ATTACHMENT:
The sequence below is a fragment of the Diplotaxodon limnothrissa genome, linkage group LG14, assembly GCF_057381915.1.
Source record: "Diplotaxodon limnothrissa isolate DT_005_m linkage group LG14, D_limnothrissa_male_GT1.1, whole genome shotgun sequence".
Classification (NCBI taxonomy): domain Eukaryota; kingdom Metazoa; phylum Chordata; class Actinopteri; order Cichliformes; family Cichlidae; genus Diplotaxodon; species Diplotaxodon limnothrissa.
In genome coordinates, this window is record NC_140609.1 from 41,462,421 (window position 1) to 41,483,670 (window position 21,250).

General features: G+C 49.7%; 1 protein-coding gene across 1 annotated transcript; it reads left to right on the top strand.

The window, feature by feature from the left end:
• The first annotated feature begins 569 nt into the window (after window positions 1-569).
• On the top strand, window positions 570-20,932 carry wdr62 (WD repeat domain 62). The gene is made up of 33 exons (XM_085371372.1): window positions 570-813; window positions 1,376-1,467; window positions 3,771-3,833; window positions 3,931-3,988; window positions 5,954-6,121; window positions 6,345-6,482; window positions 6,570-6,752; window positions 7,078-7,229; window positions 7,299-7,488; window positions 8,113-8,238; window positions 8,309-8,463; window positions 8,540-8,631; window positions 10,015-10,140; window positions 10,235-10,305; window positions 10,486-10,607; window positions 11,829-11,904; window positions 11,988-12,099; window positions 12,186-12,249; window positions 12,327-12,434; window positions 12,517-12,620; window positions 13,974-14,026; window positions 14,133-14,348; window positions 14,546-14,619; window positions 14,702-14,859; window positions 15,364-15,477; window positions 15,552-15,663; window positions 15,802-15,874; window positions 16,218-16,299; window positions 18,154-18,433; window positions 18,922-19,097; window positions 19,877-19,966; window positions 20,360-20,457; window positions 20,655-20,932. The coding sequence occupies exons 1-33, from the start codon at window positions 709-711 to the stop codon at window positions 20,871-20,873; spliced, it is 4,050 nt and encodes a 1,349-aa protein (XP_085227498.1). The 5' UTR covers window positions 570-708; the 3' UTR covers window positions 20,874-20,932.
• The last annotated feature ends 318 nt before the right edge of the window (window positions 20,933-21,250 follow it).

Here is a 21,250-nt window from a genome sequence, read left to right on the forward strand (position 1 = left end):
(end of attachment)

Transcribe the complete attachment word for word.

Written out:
The sequence below is a fragment of the Diplotaxodon limnothrissa genome, linkage group LG14, assembly GCF_057381915.1.
Source record: "Diplotaxodon limnothrissa isolate DT_005_m linkage group LG14, D_limnothrissa_male_GT1.1, whole genome shotgun sequence".
Classification (NCBI taxonomy): domain Eukaryota; kingdom Metazoa; phylum Chordata; class Actinopteri; order Cichliformes; family Cichlidae; genus Diplotaxodon; species Diplotaxodon limnothrissa.
In genome coordinates, this window is record NC_140609.1 from 41,462,421 (window position 1) to 41,483,670 (window position 21,250).

General features: G+C 49.7%; 1 protein-coding gene across 1 annotated transcript; it reads left to right on the top strand.

The window, feature by feature from the left end:
• The first annotated feature begins 569 nt into the window (after window positions 1-569).
• On the top strand, window positions 570-20,932 carry wdr62 (WD repeat domain 62). The gene is made up of 33 exons (XM_085371372.1): window positions 570-813; window positions 1,376-1,467; window positions 3,771-3,833; window positions 3,931-3,988; window positions 5,954-6,121; window positions 6,345-6,482; window positions 6,570-6,752; window positions 7,078-7,229; window positions 7,299-7,488; window positions 8,113-8,238; window positions 8,309-8,463; window positions 8,540-8,631; window positions 10,015-10,140; window positions 10,235-10,305; window positions 10,486-10,607; window positions 11,829-11,904; window positions 11,988-12,099; window positions 12,186-12,249; window positions 12,327-12,434; window positions 12,517-12,620; window positions 13,974-14,026; window positions 14,133-14,348; window positions 14,546-14,619; window positions 14,702-14,859; window positions 15,364-15,477; window positions 15,552-15,663; window positions 15,802-15,874; window positions 16,218-16,299; window positions 18,154-18,433; window positions 18,922-19,097; window positions 19,877-19,966; window positions 20,360-20,457; window positions 20,655-20,932. The coding sequence occupies exons 1-33, from the start codon at window positions 709-711 to the stop codon at window positions 20,871-20,873; spliced, it is 4,050 nt and encodes a 1,349-aa protein (XP_085227498.1). The 5' UTR covers window positions 570-708; the 3' UTR covers window positions 20,874-20,932.
• The last annotated feature ends 318 nt before the right edge of the window (window positions 20,933-21,250 follow it).

Here is a 21,250-nt window from a genome sequence, read left to right on the forward strand (position 1 = left end):